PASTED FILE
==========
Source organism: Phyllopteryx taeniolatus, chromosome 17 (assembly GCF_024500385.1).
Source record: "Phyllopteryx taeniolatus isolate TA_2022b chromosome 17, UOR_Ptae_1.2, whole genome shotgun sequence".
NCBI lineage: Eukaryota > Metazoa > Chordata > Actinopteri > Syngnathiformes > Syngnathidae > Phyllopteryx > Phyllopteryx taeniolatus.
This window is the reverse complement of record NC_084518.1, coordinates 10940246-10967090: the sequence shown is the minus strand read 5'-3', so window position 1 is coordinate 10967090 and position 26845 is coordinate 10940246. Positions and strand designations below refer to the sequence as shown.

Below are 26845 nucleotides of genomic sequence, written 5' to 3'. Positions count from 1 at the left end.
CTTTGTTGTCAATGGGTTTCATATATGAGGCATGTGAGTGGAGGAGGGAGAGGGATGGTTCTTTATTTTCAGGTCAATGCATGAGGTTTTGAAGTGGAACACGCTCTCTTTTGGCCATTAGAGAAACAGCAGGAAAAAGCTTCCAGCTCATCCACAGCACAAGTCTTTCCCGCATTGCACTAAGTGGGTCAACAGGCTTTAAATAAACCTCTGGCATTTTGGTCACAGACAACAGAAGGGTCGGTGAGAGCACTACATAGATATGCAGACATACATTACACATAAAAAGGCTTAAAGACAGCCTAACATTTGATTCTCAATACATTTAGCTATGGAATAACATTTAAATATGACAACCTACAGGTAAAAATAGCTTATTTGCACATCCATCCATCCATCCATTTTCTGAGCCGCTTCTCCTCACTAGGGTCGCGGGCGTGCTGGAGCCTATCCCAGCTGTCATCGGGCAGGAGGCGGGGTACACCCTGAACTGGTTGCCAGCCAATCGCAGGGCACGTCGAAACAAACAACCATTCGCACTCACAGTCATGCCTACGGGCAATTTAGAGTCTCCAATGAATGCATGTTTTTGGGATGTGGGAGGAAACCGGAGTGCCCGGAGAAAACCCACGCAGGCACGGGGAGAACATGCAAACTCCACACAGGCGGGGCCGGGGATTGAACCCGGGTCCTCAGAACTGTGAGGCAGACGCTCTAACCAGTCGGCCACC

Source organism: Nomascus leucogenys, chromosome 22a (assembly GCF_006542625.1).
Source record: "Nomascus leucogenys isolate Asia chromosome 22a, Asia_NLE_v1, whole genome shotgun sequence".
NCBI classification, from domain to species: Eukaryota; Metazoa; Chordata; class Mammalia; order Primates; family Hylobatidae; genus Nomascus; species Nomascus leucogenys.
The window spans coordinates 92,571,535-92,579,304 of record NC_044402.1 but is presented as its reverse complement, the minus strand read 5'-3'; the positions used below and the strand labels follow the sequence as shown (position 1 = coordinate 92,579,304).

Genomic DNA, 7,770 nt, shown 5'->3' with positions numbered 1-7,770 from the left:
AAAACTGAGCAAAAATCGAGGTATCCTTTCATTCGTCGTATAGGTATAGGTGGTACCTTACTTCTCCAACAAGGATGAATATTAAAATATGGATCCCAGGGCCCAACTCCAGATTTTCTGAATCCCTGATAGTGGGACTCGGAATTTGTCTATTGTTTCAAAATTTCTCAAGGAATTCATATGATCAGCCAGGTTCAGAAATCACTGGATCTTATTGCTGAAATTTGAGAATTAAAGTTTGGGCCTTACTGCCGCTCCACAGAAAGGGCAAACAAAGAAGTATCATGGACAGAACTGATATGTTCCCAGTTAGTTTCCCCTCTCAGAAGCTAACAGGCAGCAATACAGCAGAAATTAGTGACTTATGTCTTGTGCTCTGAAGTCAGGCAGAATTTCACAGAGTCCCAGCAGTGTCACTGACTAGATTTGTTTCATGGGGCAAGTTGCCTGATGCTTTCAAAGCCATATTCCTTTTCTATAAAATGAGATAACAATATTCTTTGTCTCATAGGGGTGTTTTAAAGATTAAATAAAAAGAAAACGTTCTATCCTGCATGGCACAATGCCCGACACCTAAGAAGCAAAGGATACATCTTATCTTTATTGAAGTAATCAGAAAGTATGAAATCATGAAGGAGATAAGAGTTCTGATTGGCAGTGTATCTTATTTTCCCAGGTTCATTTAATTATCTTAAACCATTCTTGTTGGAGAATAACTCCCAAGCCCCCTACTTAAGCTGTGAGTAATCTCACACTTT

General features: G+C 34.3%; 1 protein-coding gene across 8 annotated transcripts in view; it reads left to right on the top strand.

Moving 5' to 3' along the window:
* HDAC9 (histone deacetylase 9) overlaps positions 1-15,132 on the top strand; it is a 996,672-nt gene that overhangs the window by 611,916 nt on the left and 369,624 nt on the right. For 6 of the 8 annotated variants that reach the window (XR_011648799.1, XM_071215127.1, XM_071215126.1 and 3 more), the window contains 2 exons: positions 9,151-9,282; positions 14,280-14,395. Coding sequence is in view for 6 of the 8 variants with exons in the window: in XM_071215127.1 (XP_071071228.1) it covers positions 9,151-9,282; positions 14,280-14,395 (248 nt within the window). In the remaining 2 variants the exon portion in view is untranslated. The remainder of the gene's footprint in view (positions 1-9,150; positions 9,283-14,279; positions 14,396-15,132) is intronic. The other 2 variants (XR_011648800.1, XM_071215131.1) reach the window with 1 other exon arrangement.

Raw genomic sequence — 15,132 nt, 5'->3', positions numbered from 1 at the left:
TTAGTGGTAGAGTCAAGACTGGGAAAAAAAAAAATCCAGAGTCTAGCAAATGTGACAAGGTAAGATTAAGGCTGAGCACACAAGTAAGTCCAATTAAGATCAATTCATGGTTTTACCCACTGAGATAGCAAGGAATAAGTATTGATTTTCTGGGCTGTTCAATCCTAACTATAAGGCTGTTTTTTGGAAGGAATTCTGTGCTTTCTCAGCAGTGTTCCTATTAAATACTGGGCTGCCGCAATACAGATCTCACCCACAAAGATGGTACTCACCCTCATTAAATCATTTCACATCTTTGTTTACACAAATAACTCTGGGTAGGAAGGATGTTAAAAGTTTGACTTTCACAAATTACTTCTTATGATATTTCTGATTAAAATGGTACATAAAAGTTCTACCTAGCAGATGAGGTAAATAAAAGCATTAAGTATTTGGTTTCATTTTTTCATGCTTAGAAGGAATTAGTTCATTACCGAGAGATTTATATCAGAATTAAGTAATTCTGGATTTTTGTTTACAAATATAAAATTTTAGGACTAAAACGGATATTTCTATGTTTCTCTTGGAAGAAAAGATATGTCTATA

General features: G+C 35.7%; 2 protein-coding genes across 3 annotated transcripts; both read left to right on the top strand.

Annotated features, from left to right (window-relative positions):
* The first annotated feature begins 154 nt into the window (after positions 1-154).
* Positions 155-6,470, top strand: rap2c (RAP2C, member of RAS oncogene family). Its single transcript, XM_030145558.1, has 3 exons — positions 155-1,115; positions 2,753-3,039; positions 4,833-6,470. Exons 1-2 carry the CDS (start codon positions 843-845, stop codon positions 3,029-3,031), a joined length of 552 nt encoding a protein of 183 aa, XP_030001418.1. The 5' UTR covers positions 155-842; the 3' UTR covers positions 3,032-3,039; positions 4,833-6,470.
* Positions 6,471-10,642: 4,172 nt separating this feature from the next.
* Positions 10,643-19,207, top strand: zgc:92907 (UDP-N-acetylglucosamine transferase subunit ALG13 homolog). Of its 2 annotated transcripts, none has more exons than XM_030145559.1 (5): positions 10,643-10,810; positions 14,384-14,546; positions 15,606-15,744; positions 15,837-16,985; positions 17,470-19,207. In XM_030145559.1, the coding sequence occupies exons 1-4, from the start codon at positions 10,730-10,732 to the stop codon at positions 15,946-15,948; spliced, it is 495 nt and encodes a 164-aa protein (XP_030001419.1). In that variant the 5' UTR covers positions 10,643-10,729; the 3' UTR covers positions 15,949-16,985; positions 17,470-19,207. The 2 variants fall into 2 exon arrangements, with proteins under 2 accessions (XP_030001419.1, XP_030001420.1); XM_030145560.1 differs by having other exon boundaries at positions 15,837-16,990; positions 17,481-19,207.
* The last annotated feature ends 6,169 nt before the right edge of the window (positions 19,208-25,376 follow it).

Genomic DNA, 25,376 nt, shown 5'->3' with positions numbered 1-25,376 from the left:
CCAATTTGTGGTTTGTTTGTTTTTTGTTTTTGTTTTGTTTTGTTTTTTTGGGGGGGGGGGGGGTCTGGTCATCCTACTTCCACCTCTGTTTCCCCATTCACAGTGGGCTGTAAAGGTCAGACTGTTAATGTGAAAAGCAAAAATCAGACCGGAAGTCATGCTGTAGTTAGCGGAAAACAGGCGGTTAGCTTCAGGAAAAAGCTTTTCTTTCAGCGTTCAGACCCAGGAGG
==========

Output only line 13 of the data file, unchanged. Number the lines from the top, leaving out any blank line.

General features: G+C 34.3%; 1 protein-coding gene across 8 annotated transcripts in view; it reads left to right on the top strand.